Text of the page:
A 2-day short course to help you understand the scientific side of tasting food!
**Now approved for Certified Food Scientist Contact Hours!**
Course Code: LF0606CA17
Dates & Time
October 17-18, 2016
8:30am - 4:30pm (Check in time on Day 1: 8:00 am)
Course includes hands-on working demo with Excel!
Great food products delight many senses all at once. Build your own sensory skills by developing a greater understanding of the science of aroma, taste, color and texture of food.
In this program, you will examine the pros and cons of different sensory tests, set up testing procedures, and evaluate real products. You will develop the practical skills necessary to set up your own discrimination tests and create testing protocol, apply real test procedures and interpret what the results mean for your product.
Through hands-on demonstrations, you will also learn how to evaluate the sensory quality of food products using statistical descriptive analysis. A background in statistics is NOT required.** Using easy-to-learn steps, you will be taught how to perform statistical tests and then progress to more complex assessment techniques.
The sensory quality of a food product is the single most important factor influencing its success in the marketplace. You can increase the chances of a product's success in today's food and pharmaceutical markets if you understand and can measure the sensory quality of foods.
“I truly enjoyed all aspects of the course. I will use the smell and taste evaluations every week at work. [Instructor] Dolf DeRovira was amazing and passionate. I would definitely attend a class with him again." -Christopher Stuart, Quality Assurance, Gaspari Nutrition
The course includes a special visit to the Rutgers University Food Science Department and their sensory evaluation laboratories. Here you will be introduced to cutting-edge food related research and the innovative sensory evaluation techniques currently practiced there.
Continental breakfast and lunch will be provided to you at no additional cost.
NOTE: If you have any dietary restrictions or food allergies, please alert us at least one (1) week in advance of the course start date so that we can make reasonable accommodations. We cannot guarantee accommodations for special requests made after that time.
GPS systems may not recognize campus addresses. Even if they take you to the correct building, they will not take you to the assigned parking lot. Therefore, we strongly recommend that you use the directions we provide.
Note: Pre-registration is required. We're sorry, but we cannot guarantee a seat, materials or meals for walk-in registrants. Location is subject to change; registrants will be notified in the event of a change.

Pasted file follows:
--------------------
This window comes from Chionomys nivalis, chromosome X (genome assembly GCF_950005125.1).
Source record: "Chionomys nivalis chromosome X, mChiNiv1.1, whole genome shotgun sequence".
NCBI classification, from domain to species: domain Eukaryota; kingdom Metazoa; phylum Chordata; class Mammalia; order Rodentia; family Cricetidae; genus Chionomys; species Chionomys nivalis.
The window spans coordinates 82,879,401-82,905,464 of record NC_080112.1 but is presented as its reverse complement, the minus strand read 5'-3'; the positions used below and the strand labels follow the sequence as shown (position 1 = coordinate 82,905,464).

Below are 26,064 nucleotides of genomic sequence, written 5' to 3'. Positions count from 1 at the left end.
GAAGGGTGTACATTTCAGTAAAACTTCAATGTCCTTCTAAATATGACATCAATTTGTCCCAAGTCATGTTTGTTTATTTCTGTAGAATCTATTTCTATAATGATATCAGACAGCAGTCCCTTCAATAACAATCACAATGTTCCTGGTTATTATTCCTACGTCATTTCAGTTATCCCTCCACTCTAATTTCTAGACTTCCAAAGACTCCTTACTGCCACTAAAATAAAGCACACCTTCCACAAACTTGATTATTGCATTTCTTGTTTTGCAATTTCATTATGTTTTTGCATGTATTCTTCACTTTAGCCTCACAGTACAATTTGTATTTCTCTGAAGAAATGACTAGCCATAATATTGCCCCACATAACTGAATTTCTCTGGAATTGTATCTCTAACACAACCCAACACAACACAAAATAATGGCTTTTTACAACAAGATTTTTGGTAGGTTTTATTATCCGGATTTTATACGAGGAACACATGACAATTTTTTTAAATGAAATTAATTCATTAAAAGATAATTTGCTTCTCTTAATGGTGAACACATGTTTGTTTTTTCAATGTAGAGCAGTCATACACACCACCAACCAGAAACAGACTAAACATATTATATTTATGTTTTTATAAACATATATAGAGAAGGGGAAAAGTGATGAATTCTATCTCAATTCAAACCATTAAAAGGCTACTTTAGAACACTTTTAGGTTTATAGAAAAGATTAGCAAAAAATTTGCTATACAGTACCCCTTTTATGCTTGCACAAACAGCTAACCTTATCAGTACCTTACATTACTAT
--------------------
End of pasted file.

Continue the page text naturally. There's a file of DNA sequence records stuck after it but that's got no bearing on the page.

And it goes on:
All of the courses offered by the Rutgers Office of Continuing Professional Education are approved by the New Jersey State Approving Agency for Veterans Training for tuition reimbursement through the GI Bill. For more information about the GI Bill, click here.
Since there is no universal test method, each problem must be thoroughly analyzed before a specific test method is selected. Come learn the discrimination test methods designed to determine whether there is a perceived difference between samples.
Learn the analysis method models used to determine specific issues. Learn the types of panels, issues involved in the development of program, what to demonstrate, and the specific description analysis methods.
Consumer Testing Procedures and Issues
Learn the methods used to assess consumer responses to products, product ideas, and specific product characteristics that give a snapshot of the potential success of a product.
Learn the statistical analysis of rating scale data, how to monitor the sensory panelist performance, how to design and analyze discrimination tests, how to sample serve order designs, product formulation designs, and methods relating variables. Don't worry - a background in statistics is NOT required!
Sensory Data Relations
Learn why it's important to validate data, how to validate it using different testing methods, and understand the product, the processes and the consumer response.
Flavor Descriptive Terminology and Time Intensity Measurement
Learn the different flavor profiles, methods, different descriptive terminology, and how flavor is enhanced by the environment. The key to making a food taste great? Making the product delight many of the senses at once.
Recent Developments in Sensory Research